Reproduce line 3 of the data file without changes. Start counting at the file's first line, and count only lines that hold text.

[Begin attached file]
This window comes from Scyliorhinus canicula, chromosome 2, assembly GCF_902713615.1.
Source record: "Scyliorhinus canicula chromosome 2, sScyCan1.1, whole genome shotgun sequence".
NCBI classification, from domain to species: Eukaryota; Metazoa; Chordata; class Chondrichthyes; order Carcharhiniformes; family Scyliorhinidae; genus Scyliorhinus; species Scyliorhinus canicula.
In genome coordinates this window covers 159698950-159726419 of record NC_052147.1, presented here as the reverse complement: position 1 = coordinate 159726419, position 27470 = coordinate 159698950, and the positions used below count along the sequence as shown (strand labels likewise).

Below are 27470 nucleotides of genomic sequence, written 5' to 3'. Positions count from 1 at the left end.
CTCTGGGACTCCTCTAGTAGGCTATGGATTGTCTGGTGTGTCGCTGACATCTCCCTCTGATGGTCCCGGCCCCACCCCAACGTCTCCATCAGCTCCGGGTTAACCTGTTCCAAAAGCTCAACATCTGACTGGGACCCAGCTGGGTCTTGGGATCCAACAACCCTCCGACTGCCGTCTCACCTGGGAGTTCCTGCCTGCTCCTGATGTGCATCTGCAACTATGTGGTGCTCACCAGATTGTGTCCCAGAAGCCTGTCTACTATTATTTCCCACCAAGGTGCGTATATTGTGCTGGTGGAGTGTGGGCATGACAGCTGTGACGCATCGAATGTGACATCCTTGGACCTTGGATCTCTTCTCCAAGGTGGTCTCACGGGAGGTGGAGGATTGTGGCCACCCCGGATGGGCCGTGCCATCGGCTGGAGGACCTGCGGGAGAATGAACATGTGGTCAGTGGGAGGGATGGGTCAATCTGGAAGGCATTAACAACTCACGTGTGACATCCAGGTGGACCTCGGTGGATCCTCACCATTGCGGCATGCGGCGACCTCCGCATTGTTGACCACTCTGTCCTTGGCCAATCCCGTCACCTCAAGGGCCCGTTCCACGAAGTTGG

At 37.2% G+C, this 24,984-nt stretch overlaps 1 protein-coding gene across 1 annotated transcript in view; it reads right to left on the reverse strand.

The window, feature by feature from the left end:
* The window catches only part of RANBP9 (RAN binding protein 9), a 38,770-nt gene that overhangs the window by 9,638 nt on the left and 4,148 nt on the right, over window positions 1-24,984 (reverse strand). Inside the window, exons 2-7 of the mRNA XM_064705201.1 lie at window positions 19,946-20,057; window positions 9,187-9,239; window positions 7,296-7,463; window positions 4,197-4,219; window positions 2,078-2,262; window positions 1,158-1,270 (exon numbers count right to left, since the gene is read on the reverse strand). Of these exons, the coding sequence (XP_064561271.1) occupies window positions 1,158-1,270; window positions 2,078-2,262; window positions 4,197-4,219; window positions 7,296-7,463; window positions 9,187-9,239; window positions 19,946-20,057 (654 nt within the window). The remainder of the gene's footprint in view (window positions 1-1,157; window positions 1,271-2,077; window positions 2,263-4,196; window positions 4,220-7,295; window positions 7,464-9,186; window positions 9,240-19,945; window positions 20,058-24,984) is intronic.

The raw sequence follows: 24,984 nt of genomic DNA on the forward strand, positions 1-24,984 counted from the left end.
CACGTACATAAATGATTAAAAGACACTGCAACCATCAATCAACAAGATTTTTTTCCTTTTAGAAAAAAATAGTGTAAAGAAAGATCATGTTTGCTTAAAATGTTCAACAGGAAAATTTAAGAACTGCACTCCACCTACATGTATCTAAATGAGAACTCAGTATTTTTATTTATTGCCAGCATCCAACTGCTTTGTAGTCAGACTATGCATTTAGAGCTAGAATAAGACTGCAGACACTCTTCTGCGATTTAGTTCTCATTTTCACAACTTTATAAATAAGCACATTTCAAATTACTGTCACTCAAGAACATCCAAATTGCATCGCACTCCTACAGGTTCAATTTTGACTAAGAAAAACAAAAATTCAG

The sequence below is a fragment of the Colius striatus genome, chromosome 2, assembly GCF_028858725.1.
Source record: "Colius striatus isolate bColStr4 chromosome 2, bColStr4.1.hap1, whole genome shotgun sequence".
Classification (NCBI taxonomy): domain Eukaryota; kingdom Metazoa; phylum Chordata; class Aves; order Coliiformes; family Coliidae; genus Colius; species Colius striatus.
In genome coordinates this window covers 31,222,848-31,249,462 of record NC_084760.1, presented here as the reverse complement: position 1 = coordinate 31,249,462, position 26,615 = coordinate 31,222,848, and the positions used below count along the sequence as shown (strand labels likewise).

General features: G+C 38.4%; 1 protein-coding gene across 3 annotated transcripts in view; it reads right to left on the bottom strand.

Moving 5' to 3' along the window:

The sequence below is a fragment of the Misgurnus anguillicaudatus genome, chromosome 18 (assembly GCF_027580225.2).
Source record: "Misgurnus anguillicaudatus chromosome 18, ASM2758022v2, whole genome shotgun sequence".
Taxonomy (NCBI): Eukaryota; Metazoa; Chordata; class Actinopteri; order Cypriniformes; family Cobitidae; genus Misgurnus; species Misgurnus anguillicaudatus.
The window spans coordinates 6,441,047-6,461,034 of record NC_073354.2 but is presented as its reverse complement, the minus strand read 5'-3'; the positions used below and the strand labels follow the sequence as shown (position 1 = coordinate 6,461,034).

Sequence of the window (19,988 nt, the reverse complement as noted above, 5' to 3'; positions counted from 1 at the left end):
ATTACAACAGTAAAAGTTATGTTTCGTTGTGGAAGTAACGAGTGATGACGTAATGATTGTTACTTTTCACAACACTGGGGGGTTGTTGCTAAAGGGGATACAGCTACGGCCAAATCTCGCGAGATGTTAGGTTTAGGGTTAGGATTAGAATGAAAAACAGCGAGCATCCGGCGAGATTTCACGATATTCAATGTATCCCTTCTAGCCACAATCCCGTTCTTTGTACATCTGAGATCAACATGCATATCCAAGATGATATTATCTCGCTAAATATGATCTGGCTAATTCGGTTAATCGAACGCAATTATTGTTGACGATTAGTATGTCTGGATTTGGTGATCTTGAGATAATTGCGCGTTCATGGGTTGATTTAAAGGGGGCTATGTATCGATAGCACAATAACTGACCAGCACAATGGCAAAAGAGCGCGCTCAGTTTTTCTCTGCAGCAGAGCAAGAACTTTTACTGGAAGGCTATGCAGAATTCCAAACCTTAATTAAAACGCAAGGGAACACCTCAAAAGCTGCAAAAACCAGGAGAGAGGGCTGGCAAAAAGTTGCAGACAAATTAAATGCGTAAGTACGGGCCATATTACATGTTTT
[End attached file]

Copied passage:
NCBI classification, from domain to species: Eukaryota; Metazoa; Chordata; class Chondrichthyes; order Carcharhiniformes; family Scyliorhinidae; genus Scyliorhinus; species Scyliorhinus canicula.